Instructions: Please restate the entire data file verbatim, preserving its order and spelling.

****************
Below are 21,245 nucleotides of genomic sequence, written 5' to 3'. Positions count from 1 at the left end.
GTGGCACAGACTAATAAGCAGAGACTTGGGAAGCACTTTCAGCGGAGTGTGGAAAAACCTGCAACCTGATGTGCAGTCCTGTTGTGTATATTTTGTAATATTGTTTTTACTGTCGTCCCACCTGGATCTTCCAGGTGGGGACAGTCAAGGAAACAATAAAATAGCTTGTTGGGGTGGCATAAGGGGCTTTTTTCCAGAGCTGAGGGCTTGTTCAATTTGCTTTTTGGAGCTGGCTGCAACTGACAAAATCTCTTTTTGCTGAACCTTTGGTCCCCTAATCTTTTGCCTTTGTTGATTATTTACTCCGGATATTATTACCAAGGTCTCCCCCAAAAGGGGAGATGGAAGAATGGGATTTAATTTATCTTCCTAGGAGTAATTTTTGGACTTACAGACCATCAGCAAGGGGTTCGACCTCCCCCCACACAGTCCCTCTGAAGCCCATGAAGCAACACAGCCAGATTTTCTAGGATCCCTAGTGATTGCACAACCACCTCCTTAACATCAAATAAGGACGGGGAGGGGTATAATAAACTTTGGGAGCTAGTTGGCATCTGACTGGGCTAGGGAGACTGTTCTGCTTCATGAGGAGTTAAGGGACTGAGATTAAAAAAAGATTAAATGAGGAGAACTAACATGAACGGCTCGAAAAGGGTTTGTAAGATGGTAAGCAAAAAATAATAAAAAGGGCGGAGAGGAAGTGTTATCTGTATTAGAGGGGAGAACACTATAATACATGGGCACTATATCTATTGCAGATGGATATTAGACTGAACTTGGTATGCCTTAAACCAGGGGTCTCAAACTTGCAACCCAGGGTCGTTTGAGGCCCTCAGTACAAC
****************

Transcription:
Below are 21,245 nucleotides of genomic sequence, written 5' to 3'. Positions count from 1 at the left end.
GTGGCACAGACTAATAAGCAGAGACTTGGGAAGCACTTTCAGCGGAGTGTGGAAAAACCTGCAACCTGATGTGCAGTCCTGTTGTGTATATTTTGTAATATTGTTTTTACTGTCGTCCCACCTGGATCTTCCAGGTGGGGACAGTCAAGGAAACAATAAAATAGCTTGTTGGGGTGGCATAAGGGGCTTTTTTCCAGAGCTGAGGGCTTGTTCAATTTGCTTTTTGGAGCTGGCTGCAACTGACAAAATCTCTTTTTGCTGAACCTTTGGTCCCCTAATCTTTTGCCTTTGTTGATTATTTACTCCGGATATTATTACCAAGGTCTCCCCCAAAAGGGGAGATGGAAGAATGGGATTTAATTTATCTTCCTAGGAGTAATTTTTGGACTTACAGACCATCAGCAAGGGGTTCGACCTCCCCCCACACAGTCCCTCTGAAGCCCATGAAGCAACACAGCCAGATTTTCTAGGATCCCTAGTGATTGCACAACCACCTCCTTAACATCAAATAAGGACGGGGAGGGGTATAATAAACTTTGGGAGCTAGTTGGCATCTGACTGGGCTAGGGAGACTGTTCTGCTTCATGAGGAGTTAAGGGACTGAGATTAAAAAAAGATTAAATGAGGAGAACTAACATGAACGGCTCGAAAAGGGTTTGTAAGATGGTAAGCAAAAAATAATAAAAAGGGCGGAGAGGAAGTGTTATCTGTATTAGAGGGGAGAACACTATAATACATGGGCACTATATCTATTGCAGATGGATATTAGACTGAACTTGGTATGCCTTAAACCAGGGGTCTCAAACTTGCAACCCAGGGTCGTTTGAGGCCCTCAGTACAAC